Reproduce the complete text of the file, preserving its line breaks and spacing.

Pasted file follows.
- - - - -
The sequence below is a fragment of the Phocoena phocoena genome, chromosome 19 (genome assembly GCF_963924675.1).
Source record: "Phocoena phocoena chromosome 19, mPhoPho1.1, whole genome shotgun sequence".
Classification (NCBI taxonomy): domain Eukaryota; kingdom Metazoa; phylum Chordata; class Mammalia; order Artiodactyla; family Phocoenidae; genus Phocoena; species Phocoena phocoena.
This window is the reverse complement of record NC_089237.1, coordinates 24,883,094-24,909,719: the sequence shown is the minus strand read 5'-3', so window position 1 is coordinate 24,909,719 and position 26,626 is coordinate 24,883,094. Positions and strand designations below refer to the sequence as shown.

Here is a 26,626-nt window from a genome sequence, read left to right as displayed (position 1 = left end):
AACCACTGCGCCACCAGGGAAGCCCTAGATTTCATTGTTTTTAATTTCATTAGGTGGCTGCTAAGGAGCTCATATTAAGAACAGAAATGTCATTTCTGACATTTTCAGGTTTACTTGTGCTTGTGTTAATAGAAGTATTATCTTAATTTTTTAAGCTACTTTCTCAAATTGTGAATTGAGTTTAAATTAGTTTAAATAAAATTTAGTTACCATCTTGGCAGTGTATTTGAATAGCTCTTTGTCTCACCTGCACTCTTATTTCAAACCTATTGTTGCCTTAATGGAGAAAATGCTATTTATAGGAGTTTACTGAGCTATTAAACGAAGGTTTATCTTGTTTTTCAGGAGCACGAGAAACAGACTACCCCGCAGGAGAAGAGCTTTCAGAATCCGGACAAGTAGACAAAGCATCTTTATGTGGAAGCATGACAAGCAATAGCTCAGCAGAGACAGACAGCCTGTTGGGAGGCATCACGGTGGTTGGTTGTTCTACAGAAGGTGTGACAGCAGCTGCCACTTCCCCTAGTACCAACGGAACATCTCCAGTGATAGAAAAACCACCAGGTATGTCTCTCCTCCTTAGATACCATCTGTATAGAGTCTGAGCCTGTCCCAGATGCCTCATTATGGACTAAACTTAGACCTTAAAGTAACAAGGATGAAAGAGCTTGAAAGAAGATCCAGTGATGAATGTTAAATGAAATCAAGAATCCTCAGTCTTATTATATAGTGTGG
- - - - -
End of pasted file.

The sequence below is a fragment of the Phocoena phocoena genome, chromosome 19 (genome assembly GCF_963924675.1).
Source record: "Phocoena phocoena chromosome 19, mPhoPho1.1, whole genome shotgun sequence".
Classification (NCBI taxonomy): domain Eukaryota; kingdom Metazoa; phylum Chordata; class Mammalia; order Artiodactyla; family Phocoenidae; genus Phocoena; species Phocoena phocoena.
This window is the reverse complement of record NC_089237.1, coordinates 24,883,094-24,909,719: the sequence shown is the minus strand read 5'-3', so window position 1 is coordinate 24,909,719 and position 26,626 is coordinate 24,883,094. Positions and strand designations below refer to the sequence as shown.

Here is a 26,626-nt window from a genome sequence, read left to right as displayed (position 1 = left end):
AACCACTGCGCCACCAGGGAAGCCCTAGATTTCATTGTTTTTAATTTCATTAGGTGGCTGCTAAGGAGCTCATATTAAGAACAGAAATGTCATTTCTGACATTTTCAGGTTTACTTGTGCTTGTGTTAATAGAAGTATTATCTTAATTTTTTAAGCTACTTTCTCAAATTGTGAATTGAGTTTAAATTAGTTTAAATAAAATTTAGTTACCATCTTGGCAGTGTATTTGAATAGCTCTTTGTCTCACCTGCACTCTTATTTCAAACCTATTGTTGCCTTAATGGAGAAAATGCTATTTATAGGAGTTTACTGAGCTATTAAACGAAGGTTTATCTTGTTTTTCAGGAGCACGAGAAACAGACTACCCCGCAGGAGAAGAGCTTTCAGAATCCGGACAAGTAGACAAAGCATCTTTATGTGGAAGCATGACAAGCAATAGCTCAGCAGAGACAGACAGCCTGTTGGGAGGCATCACGGTGGTTGGTTGTTCTACAGAAGGTGTGACAGCAGCTGCCACTTCCCCTAGTACCAACGGAACATCTCCAGTGATAGAAAAACCACCAGGTATGTCTCTCCTCCTTAGATACCATCTGTATAGAGTCTGAGCCTGTCCCAGATGCCTCATTATGGACTAAACTTAGACCTTAAAGTAACAAGGATGAAAGAGCTTGAAAGAAGATCCAGTGATGAATGTTAAATGAAATCAAGAATCCTCAGTCTTATTATATAGTGTGG